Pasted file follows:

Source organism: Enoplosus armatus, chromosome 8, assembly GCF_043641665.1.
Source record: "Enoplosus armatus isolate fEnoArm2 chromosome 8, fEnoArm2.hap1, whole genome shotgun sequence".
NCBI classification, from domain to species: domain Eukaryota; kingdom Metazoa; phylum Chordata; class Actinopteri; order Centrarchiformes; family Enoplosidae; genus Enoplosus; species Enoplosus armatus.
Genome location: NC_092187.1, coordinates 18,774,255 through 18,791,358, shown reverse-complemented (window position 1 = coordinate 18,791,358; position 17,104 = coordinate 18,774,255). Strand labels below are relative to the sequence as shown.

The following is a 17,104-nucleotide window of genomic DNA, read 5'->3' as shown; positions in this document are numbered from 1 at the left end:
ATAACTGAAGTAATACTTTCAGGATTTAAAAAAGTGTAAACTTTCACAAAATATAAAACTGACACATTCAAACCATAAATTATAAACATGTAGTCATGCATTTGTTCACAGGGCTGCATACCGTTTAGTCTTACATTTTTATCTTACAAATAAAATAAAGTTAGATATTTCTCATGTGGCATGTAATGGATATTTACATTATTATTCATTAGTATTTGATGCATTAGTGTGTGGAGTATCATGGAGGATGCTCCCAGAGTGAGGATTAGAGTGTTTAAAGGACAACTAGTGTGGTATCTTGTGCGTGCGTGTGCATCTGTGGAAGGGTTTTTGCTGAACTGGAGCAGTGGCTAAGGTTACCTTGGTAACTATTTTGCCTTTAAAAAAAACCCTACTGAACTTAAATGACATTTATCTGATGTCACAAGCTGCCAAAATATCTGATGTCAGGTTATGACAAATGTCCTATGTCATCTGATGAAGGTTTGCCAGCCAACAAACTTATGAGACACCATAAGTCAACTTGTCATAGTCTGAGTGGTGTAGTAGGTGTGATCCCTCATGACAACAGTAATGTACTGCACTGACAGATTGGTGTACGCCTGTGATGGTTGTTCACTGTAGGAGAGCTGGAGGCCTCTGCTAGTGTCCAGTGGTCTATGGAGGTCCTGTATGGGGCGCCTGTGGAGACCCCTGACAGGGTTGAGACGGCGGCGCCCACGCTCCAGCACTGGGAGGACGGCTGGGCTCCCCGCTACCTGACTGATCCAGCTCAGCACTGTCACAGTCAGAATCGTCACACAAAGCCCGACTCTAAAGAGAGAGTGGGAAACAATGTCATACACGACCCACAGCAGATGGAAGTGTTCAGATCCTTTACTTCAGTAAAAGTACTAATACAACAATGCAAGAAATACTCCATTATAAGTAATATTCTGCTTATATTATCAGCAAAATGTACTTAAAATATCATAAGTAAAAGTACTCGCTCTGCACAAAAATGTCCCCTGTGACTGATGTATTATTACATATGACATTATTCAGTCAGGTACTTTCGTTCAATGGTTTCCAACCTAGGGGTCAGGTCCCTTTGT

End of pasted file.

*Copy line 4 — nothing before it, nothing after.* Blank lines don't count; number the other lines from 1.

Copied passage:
Genome location: NC_092187.1, coordinates 18,774,255 through 18,791,358, shown reverse-complemented (window position 1 = coordinate 18,791,358; position 17,104 = coordinate 18,774,255). Strand labels below are relative to the sequence as shown.